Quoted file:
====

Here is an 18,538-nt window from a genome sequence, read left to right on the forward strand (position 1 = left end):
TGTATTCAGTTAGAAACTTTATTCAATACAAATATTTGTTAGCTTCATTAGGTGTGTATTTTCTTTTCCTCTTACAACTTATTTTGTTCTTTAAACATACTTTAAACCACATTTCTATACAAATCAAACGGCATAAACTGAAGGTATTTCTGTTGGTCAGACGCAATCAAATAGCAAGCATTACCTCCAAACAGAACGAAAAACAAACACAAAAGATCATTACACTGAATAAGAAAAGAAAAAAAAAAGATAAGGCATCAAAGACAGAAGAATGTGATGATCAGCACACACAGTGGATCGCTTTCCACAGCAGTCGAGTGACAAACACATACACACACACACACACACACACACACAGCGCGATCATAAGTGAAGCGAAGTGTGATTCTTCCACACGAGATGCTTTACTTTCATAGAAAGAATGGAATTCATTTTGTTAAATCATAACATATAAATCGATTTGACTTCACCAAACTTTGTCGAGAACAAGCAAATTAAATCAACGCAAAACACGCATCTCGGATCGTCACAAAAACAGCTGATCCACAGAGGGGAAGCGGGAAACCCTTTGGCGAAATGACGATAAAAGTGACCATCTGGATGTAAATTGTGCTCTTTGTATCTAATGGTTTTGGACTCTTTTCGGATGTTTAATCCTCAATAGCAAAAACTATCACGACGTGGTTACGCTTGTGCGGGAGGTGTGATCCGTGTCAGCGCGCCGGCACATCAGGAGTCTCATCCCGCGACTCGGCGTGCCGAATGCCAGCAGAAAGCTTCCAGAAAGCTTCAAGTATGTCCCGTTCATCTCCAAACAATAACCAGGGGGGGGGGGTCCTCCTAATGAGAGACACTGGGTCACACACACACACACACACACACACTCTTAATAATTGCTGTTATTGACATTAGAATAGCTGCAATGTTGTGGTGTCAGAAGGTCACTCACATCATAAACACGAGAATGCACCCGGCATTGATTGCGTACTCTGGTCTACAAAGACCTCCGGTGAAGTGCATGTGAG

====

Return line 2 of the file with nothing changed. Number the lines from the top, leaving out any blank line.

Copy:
TGTATTCAGTTAGAAACTTTATTCAATACAAATATTTGTTAGCTTCATTAGGTGTGTATTTTCTTTTCCTCTTACAACTTATTTTGTTCTTTAAACATACTTTAAACCACATTTCTATACAAATCAAACGGCATAAACTGAAGGTATTTCTGTTGGTCAGACGCAATCAAATAGCAAGCATTACCTCCAAACAGAACGAAAAACAAACACAAAAGATCATTACACTGAATAAGAAAAGAAAAAAAAAAGATAAGGCATCAAAGACAGAAGAATGTGATGATCAGCACACACAGTGGATCGCTTTCCACAGCAGTCGAGTGACAAACACATACACACACACACACACACACACACACAGCGCGATCATAAGTGAAGCGAAGTGTGATTCTTCCACACGAGATGCTTTACTTTCATAGAAAGAATGGAATTCATTTTGTTAAATCATAACATATAAATCGATTTGACTTCACCAAACTTTGTCGAGAACAAGCAAATTAAATCAACGCAAAACACGCATCTCGGATCGTCACAAAAACAGCTGATCCACAGAGGGGAAGCGGGAAACCCTTTGGCGAAATGACGATAAAAGTGACCATCTGGATGTAAATTGTGCTCTTTGTATCTAATGGTTTTGGACTCTTTTCGGATGTTTAATCCTCAATAGCAAAAACTATCACGACGTGGTTACGCTTGTGCGGGAGGTGTGATCCGTGTCAGCGCGCCGGCACATCAGGAGTCTCATCCCGCGACTCGGCGTGCCGAATGCCAGCAGAAAGCTTCCAGAAAGCTTCAAGTATGTCCCGTTCATCTCCAAACAATAACCAGGGGGGGGGGGTCCTCCTAATGAGAGACACTGGGTCACACACACACACACACACACACACTCTTAATAATTGCTGTTATTGACATTAGAATAGCTGCAATGTTGTGGTGTCAGAAGGTCACTCACATCATAAACACGAGAATGCACCCGGCATTGATTGCGTACTCTGGTCTACAAAGACCTCCGGTGAAGTGCATGTGAG